By Kiwi_Ballet Comments: 18, member since Thu Sep 27, 2007
On Sun Sep 30, 2007 07:27 PM
Sorry Gaudium!
I don't want to sound rude, I Was reading the very first comment on this chat By chaine_boi, his Comments just made me very very angry!!! That person needs to grow up! If men/boys want to learn pointe, I support them in there goals 100%. No one should be discouraged for wanting to better themselefs.
Pointe shoes, sizes that will fit men.
By Kiwi_Ballet Comments: 18, member since Thu Sep 27, 2007
On Fri Oct 05, 2007 09:06 PM
Just for anyone out there looking for pointe shoes in sizes that us guys could fit into. And right now New York Dance Store has Recital-satin" #202S,202SP by Sansha in Flesh color up to size 18...Here's the link..

nydancestore.com . . .(lea%20sole)&width=
re: Do you think guys should learn pointe? Why/why not?
By stillkicking Comments: 18, member since Wed Jul 18, 2007
On Fri Oct 05, 2007 09:56 PM
I agree with your view on male dancers and pointe work. Pointe work is simply not part of the male dancers repertory. I danced my whole career, 20 years, and never danced on pointe. I think it will stay this way. I did the character role of the Head Mistress in Graduation Ball, in drag. It was like doing an ugly sister in Cinderella, but it was not on pointe. (character shoes)

As I have mentioned before: La La La human steps, uses males on pointe.

There is some work there if you look for it, but the field for a male on pointe remains small.

If you enjoy it, please continue. I have nothing but respect for your efforts.
re: Do you think guys should learn pointe? Why/why not?
By Old_Ballet_Dude Comments: 555, member since Tue Mar 13, 2007
On Wed Oct 17, 2007 11:31 AM
I asked one of my ballet teachers if I could try pointe after a few years. She replied "Are you serious? Why would you want to try something that is only for the girls?" I replied that I wanted to learn pointe as an additional part of ballet. She wouldn't hear of it and replied rather coldly "And I suppose you'll want to wear a black leotard and pink tights to?"

I no longer take lessons at that studio!!!
re: Do you think guys should learn pointe? Why/why not?
By PointeDanseur Comments: 98, member since Tue Dec 18, 2007
On Sun Dec 23, 2007 09:54 AM
Edited by PointeDanseur (189463) on 2007-12-23 10:14:34
I have to disagree with a comment i saw here about "its ok for men to do pointe, because ballet has always had a feminine nature to it, so it doesn't really matter if men want to do a feminine kind of ballet." That is crap.

Ballet was first a male performance art. Women used to not be allowed to be on stage at all. In fact, the attitude position, was derived by ballet master Carlo Blasis (1803-1878) from the statue of the Greek god (not goddess) Mercury sculpted by Giovanni di Balonga (another man). So no, ballet was not introduced as an art form for women. it was intended for men. Today, it has become (because of societal stigma) traditionally femenine, but don't let that fool us of the roots of our art form!

Just so I don't confuse anyone, let me say that I do take pointe class and i love it. Here's why. I started pointe because I needed more of a challenge. I also had some feet problems. As a dancer, especially with ballet, its all about the contact of the feet to the floor. Unlike modern or contemporary or jazz, ballet is not about compensation for bad feet by rolling on the floor instead. So I started point to improve the conncetion between me and the floor. My ankle strength, core stability, stronger awareness of articulation needed some fine tuning. Basically all the things that women seem to have nowadays naturally because they are forced to dance en pointe from age 13. After just 4 months, my technique has improved about 78 percent. Now, when I'm on flat, I never fall of releve, my pirouettes have become more centered, and my releves are soooo high and my weight is perfectly sent in between my first 2 toes (no more sickling!) I dye them black and my skin color with fabric dye pens. NO PINK FOR ME.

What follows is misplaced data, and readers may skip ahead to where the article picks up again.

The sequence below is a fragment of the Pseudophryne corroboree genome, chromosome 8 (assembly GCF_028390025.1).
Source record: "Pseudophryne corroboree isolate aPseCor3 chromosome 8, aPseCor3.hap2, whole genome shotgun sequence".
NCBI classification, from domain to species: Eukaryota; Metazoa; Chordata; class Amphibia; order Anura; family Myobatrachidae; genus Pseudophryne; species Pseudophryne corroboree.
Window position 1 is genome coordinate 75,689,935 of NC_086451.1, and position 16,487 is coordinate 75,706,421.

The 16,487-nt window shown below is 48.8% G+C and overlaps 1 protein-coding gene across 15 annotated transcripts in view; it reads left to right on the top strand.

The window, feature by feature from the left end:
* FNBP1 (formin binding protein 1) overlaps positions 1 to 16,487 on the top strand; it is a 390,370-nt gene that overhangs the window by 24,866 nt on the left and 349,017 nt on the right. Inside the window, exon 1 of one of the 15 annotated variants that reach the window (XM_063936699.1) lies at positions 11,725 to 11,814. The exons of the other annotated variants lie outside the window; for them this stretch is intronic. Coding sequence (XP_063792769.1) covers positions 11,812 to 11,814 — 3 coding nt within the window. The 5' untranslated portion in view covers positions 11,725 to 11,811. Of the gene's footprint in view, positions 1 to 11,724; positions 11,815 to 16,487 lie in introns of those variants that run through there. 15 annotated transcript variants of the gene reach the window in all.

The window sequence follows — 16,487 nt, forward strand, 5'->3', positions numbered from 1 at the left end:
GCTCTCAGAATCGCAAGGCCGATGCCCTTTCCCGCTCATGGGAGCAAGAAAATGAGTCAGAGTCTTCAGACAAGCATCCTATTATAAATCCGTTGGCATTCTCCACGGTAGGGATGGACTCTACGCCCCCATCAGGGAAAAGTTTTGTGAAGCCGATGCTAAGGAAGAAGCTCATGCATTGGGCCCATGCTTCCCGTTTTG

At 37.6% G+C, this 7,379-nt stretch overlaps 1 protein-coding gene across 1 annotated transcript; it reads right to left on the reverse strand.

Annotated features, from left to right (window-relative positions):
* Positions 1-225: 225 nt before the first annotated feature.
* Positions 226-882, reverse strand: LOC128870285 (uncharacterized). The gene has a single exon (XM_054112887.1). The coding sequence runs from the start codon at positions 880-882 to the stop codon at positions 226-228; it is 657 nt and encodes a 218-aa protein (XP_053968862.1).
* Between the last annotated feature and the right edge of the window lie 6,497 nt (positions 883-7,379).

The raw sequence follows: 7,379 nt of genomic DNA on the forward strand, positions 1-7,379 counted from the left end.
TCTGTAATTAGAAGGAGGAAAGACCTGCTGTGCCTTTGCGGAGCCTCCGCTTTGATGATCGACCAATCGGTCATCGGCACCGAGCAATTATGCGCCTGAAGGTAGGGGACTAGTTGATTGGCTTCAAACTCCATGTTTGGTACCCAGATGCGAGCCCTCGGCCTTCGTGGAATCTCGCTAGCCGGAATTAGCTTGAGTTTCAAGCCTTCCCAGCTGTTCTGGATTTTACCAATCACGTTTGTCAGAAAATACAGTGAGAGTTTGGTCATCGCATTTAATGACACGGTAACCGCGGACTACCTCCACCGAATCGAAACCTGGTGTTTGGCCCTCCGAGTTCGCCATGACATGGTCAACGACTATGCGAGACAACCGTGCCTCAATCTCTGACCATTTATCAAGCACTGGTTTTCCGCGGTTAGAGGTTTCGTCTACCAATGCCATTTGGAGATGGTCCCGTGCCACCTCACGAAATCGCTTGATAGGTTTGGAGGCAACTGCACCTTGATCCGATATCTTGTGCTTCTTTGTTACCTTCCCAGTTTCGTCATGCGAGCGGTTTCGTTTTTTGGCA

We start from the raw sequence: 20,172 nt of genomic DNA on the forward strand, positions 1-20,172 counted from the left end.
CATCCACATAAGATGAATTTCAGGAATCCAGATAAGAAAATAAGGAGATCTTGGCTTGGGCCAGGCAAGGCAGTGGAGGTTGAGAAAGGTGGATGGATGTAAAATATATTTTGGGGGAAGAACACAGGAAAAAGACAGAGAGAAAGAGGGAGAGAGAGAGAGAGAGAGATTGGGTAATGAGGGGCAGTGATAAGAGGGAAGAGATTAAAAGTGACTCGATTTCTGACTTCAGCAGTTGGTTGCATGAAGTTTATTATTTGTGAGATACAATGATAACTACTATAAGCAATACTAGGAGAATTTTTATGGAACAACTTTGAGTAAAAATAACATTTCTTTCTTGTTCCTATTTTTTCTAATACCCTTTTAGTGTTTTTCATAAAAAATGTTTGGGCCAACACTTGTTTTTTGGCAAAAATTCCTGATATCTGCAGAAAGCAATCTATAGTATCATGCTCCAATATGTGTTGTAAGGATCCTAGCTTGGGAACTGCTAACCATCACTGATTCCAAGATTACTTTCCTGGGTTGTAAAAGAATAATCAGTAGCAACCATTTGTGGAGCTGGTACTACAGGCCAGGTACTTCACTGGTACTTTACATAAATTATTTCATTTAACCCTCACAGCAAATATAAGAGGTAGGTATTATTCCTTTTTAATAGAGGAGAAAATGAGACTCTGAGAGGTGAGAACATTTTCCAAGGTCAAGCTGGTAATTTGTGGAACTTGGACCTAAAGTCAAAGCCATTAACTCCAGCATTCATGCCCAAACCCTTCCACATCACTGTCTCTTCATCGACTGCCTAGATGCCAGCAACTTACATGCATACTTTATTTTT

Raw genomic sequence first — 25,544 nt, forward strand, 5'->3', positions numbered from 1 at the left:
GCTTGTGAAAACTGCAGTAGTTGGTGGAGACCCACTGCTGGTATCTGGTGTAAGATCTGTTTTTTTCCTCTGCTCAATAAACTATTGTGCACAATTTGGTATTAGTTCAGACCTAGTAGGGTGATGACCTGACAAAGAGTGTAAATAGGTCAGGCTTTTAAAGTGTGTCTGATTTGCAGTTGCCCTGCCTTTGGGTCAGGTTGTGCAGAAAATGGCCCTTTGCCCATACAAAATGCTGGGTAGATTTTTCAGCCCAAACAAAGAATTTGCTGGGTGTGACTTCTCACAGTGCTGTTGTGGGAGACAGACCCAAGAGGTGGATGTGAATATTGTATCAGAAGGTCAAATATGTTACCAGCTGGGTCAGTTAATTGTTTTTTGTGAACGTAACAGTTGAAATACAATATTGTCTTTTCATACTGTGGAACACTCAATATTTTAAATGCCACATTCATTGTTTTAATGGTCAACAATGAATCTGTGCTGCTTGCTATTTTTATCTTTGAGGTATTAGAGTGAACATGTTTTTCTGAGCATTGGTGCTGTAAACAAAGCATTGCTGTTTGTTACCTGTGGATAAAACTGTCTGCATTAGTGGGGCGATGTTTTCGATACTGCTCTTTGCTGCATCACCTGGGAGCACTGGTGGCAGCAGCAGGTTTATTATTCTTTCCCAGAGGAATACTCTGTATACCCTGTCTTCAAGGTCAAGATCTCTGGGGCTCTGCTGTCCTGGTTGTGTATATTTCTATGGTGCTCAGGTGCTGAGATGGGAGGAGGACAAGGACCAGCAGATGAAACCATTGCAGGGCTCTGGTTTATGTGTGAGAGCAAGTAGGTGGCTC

Anyway, I have not planned on performing en pointe, but thats only because there are not any venues that i know of for it beyond the trockaderos (which im just not interested in.) If anyone knows of a company that puts men on stage en pointe id love to know! I guess it would have to be a really contemporary company.
re: Do you think guys should learn pointe? Why/why not?
By Gaudium Comments: 1366, member since Wed Apr 14, 2004
On Mon Dec 24, 2007 09:39 AM
No one can dance a classical technique flawlessly, so you learn to dance a technique that hides your shortfalls. That is where Pointe comes into the pitcher. Understanding a good technique of Pointe gives a male that edge necessary to cheat and hide shortfalls that we all have. Ballet creates illusions, we should never worry about a perfect impossible technique, but rather dance in a way to look perfect.
re: Do you think guys should learn pointe? Why/why not?
By ProLatinDancer Comments: 90, member since Sun Dec 15, 2002
On Wed Feb 13, 2008 04:29 AM
As some here know, I was new to ballet a few years back, just on the " right " side of 40. I'd never had great interest in ballet for it's own sake and took it up more to be doing OTHER dancing than my core "trades".

Into the third year, the ballet Mistress said to get fitted for pointes for strength work on the feet and ankles. I had no idea what they / that really entailed - but the fitting was interesting.

I also didn't know about the TABOO of men in pointes! We do about half of each barre with some pointe specific exercises, then rip back into the slippers for centre.

Man! It makes a difference!

PS for the guy above uncertain what to wear ? I wear 3/4 Block tights and then coloured short leg warmers over most of the pointes - you can do the work and you don't look feminine. A particular problem of mine is really high arches. I tried using elastics but would pull out of the shoe every time going through demi. Ballet Miss said to use the ribbons ... so they get tied but hidden under the leg warmers ....


CIAO
re: Do you think guys should learn pointe? Why/why not?
By danceboy69 Comments: 9, member since Thu Oct 25, 2007
On Wed Feb 13, 2008 02:50 PM
Pointe is an amazing thing. So wonderful to see in a dance. I don't see why gender should be the deciding factor if you should do it or not. If you wanted dance in pink dresses or something over the top yes. But pointe should be allowed for all.